But again, not our call here in the west, and to tell the truth, not our problem, we’re not hachidan heavy over here. Except that it is our problem. We take our cue from our admiration of all things Japan and we grade according to their standards for that reason. We also take our cue from Japanese teachers who come to the west and tell us our standards aren’t the same as Japan. Our official standards? Not much change there in the last 15 years that I’ve been paying attention, the guidelines haven’t been re-written, we’re talking the unwritten rules here and folks outside Japan ought to consider whether we need to tighten those rules or not. Consider carefully why you are changing them and how you are cranking up the fail rates. When I was a grad student our department went through a review and they were told that if they were going to demand PhD level work from Master’s students they ought to give them a PhD.
This is the situation as I see it within the Kendo Federation, but a bigger question arises. The main concern of those who are out of touch with the latest standards of kendo federation iai should be to get in touch with them. Kendo iai is just that, the iai of that federation, and it has no wider application in the world. It is what the FIK countries use to give out rank that is applicable in that organization, it isn’t a worldwide standard set of iai. My friend commented that he felt he had learned a lot over the years of training but wasn’t sure that applied to his Kendo Federation iai. It might, it might not. His students are passing their gradings so he’s likely not too far off the path, but why is he on the path at all?
Koryu iai is really the place where those outside the centers of Kendo iai should be, as koryu is almost pathologically un-standardized. We can see arguments over where to put the thumb on the tsuba in two students of the same teacher. Now you get that sort of concern in seitei too, but there you have a “true way” so to speak, it’s whatever the committee in Japan decides it is. For a koryu student the answer to the question isn’t what a committee says, it’s “what will work”. Many things work, so there is room for individual learning through long and serious study on one’s own. In other words, a student out of touch with the Kendo world is out of touch with seitei but can still advance in iaido by working honestly and critically on his own koryu.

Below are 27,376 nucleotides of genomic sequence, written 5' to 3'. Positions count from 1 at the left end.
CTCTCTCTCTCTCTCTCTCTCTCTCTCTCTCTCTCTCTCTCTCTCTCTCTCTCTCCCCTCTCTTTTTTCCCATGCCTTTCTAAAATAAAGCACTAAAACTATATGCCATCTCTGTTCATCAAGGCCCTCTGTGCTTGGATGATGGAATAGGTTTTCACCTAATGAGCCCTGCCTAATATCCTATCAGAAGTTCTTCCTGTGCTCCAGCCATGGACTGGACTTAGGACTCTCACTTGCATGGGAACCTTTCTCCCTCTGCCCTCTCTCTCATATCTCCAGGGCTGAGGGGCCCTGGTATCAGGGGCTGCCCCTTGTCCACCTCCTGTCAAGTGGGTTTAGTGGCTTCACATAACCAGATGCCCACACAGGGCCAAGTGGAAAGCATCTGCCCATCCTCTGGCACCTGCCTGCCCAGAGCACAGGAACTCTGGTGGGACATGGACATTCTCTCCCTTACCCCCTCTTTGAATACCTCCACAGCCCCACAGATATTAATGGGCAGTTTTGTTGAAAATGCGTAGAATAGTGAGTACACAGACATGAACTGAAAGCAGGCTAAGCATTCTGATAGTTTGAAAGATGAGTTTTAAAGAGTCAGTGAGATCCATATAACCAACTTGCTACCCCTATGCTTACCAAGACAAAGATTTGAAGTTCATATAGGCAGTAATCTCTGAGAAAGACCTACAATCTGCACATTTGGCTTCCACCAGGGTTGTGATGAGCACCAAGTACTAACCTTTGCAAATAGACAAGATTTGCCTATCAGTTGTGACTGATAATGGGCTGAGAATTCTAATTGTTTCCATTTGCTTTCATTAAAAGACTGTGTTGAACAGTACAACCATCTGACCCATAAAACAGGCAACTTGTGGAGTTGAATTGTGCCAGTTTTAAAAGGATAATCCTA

What he learns may or may not apply to seitei, but the only way to know that is to be in front of a teacher on the committee, or one who is up on the current standards. I make no claims that this is good or bad, but it is the way of seitei. There we have an answer, there we have a standard that is applied to a rank structure. There we have standards, methods and instructional techniques that can and do change over time. Without being in touch with the federation it will be difficult to keep up. Just a fact of life in the wilderness.
So why do those in the wilds practice seitei? Supply. Supply of opportunity to learn a set of iai (there are lots of seitei semnars, they’re very open to the public) and supply of instructors themselves (anyone qualified can teach seitei to anyone, it’s the nature of the beast) so those in the wilderness are likely to have learned seitei, and will have more chances for instruction due to multiple teachers drifting around the planet. It’s a lot less likely that someone will run across a koryu iai than seitei iai and those who wish to practice the art will practice what they can.
I have no conclusions to make here, it’s hard in the wilderness. My solution was to work hard to establish a group large enough to bring in instruction which we’ve done for 25 years now. It happens that all this tightening up of rank has also changed the dynamics for us, and we may once again find ourselves out in the wilderness. This time we’re in a much different situation, and as some have suggested, perhaps it’s time to “do it for ourselves”.
It’s not a wilderness if a bunch of you live there.